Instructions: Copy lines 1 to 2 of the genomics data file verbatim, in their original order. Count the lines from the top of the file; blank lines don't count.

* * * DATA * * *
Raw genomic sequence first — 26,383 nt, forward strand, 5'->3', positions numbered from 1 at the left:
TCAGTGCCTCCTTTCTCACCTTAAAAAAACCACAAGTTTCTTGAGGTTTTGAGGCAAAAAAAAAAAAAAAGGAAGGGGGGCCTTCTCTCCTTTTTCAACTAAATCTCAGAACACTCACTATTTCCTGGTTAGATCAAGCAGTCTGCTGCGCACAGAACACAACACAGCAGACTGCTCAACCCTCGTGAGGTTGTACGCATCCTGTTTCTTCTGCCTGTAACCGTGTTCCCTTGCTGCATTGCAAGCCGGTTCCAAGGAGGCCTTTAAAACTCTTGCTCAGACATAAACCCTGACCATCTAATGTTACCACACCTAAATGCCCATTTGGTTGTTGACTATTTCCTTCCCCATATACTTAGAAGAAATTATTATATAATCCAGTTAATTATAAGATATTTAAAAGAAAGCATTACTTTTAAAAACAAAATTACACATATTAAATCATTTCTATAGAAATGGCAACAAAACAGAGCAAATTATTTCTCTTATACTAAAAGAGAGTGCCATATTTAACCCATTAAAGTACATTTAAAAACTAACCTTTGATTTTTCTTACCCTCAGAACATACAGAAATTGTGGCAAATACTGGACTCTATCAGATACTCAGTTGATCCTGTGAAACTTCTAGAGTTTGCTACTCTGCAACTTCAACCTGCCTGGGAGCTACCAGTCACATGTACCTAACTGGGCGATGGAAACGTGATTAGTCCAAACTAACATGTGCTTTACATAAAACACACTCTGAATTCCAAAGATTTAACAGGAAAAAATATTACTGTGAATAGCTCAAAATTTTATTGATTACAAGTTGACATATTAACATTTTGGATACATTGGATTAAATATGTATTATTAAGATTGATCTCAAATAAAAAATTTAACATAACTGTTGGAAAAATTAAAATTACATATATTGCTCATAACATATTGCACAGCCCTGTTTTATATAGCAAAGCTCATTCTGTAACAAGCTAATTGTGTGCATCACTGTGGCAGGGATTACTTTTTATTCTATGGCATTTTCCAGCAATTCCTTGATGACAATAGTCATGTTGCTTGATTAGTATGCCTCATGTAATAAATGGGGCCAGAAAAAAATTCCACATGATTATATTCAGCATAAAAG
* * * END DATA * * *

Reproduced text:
Raw genomic sequence first — 26,383 nt, forward strand, 5'->3', positions numbered from 1 at the left:
TCAGTGCCTCCTTTCTCACCTTAAAAAAACCACAAGTTTCTTGAGGTTTTGAGGCAAAAAAAAAAAAAAAGGAAGGGGGGCCTTCTCTCCTTTTTCAACTAAATCTCAGAACACTCACTATTTCCTGGTTAGATCAAGCAGTCTGCTGCGCACAGAACACAACACAGCAGACTGCTCAACCCTCGTGAGGTTGTACGCATCCTGTTTCTTCTGCCTGTAACCGTGTTCCCTTGCTGCATTGCAAGCCGGTTCCAAGGAGGCCTTTAAAACTCTTGCTCAGACATAAACCCTGACCATCTAATGTTACCACACCTAAATGCCCATTTGGTTGTTGACTATTTCCTTCCCCATATACTTAGAAGAAATTATTATATAATCCAGTTAATTATAAGATATTTAAAAGAAAGCATTACTTTTAAAAACAAAATTACACATATTAAATCATTTCTATAGAAATGGCAACAAAACAGAGCAAATTATTTCTCTTATACTAAAAGAGAGTGCCATATTTAACCCATTAAAGTACATTTAAAAACTAACCTTTGATTTTTCTTACCCTCAGAACATACAGAAATTGTGGCAAATACTGGACTCTATCAGATACTCAGTTGATCCTGTGAAACTTCTAGAGTTTGCTACTCTGCAACTTCAACCTGCCTGGGAGCTACCAGTCACATGTACCTAACTGGGCGATGGAAACGTGATTAGTCCAAACTAACATGTGCTTTACATAAAACACACTCTGAATTCCAAAGATTTAACAGGAAAAAATATTACTGTGAATAGCTCAAAATTTTATTGATTACAAGTTGACATATTAACATTTTGGATACATTGGATTAAATATGTATTATTAAGATTGATCTCAAATAAAAAATTTAACATAACTGTTGGAAAAATTAAAATTACATATATTGCTCATAACATATTGCACAGCCCTGTTTTATATAGCAAAGCTCATTCTGTAACAAGCTAATTGTGTGCATCACTGTGGCAGGGATTACTTTTTATTCTATGGCATTTTCCAGCAATTCCTTGATGACAATAGTCATGTTGCTTGATTAGTATGCCTCATGTAATAAATGGGGCCAGAAAAAAATTCCACATGATTATATTCAGCATAAAAG